Notable contemporary efforts include Kenya Barris’ new sit-com Black-ish and Justin Simien’s film Dear White People which, although rife with stereotypes, manage to be humorous while authentic and compelling, putting questions about race front and center. Journalist and NYU professor Liel Leibovitz comments, “We laugh because…the conversation about race is one enough of us are eager to have honestly and openly.” He suggests that these conversations are not just about race, but are about self, community, traditions, and history.
As an organization that celebrates multicultural traditions and history of Jewish communities around the world, we executive produced Lacey Schwartz’s touching tour de force documentary about her family hiding a Little White Lie and her journey to come to terms with her mixed black and Jewish heritage. It offers a unique and compelling personal narrative that speaks directly to the changes in American demographics and Jewish identity. Little White Lie is a powerful and timely educational tool to engage in necessary conversations about race, a crucial step in an effort to make sure our children will be “seen” as who they are.
The tragedy highlighted by both the Michael Brown and Eric Garner cases is that we still live in a world where Black men are seen as in fundamental conflict with law enforcement. This is a dangerous juxtaposition that underlines the fact that racial tension in America remains volatile and potentially violent. It pushes back directly against my desire to raise my son with a sense of agency over his own life. I will do my best to teach Jonah how to manage the perceptions of others and how to stay safe in a dangerous world. And I will continue to work daily to change the way the Jewish community talks and thinks about race. But Jonah’s safety, like that of many others, depends upon our collective ability as Americans and as Jews to push the conversation about race forward, even when there are no grand jury decisions to spur us on.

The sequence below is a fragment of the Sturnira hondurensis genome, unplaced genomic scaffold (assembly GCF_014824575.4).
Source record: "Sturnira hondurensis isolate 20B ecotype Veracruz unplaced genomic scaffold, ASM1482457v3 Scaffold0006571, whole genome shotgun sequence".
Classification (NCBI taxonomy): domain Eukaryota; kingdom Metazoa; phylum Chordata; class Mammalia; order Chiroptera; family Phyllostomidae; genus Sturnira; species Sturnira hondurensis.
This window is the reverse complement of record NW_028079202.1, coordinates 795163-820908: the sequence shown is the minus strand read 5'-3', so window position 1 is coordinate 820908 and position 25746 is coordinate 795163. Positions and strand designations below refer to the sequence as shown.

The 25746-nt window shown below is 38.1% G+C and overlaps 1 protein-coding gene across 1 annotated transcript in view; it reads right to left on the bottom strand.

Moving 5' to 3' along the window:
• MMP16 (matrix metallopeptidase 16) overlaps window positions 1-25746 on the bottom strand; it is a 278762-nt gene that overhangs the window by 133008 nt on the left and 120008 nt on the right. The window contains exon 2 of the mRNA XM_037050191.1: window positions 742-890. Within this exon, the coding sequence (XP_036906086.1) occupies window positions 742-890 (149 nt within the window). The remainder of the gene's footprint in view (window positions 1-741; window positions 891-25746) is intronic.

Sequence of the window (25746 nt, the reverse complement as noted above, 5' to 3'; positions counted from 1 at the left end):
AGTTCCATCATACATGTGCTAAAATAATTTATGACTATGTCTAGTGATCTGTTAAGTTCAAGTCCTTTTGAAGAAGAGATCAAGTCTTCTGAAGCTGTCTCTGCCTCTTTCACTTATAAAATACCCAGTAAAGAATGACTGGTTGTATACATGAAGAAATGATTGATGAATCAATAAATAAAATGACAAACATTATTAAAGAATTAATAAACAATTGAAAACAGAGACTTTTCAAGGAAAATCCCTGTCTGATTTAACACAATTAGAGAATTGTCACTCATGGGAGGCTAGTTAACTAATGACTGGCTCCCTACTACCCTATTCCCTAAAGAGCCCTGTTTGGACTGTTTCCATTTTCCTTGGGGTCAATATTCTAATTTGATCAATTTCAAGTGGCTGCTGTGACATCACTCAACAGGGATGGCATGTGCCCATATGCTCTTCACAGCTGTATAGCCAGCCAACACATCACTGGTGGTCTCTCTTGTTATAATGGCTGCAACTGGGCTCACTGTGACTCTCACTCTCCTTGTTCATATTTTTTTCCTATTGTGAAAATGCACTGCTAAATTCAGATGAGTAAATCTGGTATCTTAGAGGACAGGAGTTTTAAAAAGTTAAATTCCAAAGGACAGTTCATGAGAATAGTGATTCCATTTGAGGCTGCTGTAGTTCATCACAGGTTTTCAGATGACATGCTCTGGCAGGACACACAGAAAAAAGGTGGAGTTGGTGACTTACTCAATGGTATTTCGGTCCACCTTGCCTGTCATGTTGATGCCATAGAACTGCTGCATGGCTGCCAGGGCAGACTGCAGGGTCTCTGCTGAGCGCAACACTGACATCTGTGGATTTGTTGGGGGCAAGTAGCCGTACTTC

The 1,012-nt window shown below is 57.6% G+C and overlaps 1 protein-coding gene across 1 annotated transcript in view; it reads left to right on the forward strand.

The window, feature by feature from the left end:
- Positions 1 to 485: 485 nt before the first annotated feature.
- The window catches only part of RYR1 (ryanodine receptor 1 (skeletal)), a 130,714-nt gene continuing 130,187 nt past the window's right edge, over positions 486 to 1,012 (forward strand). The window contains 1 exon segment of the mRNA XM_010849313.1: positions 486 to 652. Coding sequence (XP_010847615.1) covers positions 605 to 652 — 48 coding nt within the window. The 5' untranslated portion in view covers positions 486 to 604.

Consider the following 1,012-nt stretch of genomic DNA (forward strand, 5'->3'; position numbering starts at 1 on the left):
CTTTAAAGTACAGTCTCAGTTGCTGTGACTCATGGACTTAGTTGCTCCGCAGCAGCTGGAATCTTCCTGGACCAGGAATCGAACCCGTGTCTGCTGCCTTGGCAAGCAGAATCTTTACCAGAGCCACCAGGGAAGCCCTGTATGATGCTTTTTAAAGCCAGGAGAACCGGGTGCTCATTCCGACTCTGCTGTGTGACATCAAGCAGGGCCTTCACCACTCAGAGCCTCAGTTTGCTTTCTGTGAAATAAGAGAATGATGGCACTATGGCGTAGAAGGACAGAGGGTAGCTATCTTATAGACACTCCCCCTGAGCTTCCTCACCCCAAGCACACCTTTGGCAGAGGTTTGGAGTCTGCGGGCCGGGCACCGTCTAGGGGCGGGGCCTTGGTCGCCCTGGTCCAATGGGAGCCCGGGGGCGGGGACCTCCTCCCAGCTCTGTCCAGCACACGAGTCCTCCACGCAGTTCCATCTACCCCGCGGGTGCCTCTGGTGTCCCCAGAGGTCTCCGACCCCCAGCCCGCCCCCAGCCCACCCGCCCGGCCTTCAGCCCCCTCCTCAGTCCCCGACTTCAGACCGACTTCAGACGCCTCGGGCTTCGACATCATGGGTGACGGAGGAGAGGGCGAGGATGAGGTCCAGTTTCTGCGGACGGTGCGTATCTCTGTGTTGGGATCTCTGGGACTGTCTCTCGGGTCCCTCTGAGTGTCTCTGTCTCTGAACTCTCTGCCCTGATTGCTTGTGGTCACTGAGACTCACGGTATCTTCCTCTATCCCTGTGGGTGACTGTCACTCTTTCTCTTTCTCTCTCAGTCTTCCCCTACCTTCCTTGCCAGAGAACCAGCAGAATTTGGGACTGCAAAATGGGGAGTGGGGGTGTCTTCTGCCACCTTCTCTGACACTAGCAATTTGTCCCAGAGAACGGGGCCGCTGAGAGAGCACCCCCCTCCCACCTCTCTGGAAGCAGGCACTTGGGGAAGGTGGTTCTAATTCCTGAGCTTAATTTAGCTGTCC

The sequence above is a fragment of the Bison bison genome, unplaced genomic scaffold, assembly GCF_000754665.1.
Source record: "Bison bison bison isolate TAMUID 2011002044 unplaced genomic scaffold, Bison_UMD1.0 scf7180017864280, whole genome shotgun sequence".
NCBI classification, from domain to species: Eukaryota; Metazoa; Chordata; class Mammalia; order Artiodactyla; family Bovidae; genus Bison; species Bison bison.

Beatrice W. Hudson, known to me as Be Be, was my great-grandmother. She was one of the strongest, and most caring people I have ever met. Born May 10, 1918 in Suffolk, Virginia, she was the oldest of 13, and played a major part in raising her many siblings. Being a Black woman in the racially divided South presented many obstacles. Everyday, the Black minority experienced segregation and daily oppression by the White majority, yet my great-grandmother never strayed from her religion. She attended church every Sunday, celebrated every holiday, and said a prayer before going to bed each night.
Growing up as a bi-racial Jew, I struggle(d) with my identity on a daily basis. I was raised in a predominantly white town, and attended a Jewish day school and synagogue with little diversity. “Are you Jewish,” and “what are you?” were questions I was asked far too often. People’s doubts and confusion about my religious identity made it hard to feel accepted in the Jewish community. Knowing that my great-grandmother was able to live through times where being Black resulted in beatings and deaths, yet still maintain such strong religious beliefs inspired me to be proud of my Jewish heritage. Though the puzzled glares and questions still persist, my doubts have been extinguished. Judaism is an important part of who I am, and my great-grandmother understood and respected that. She knew who I was: her great-grandson.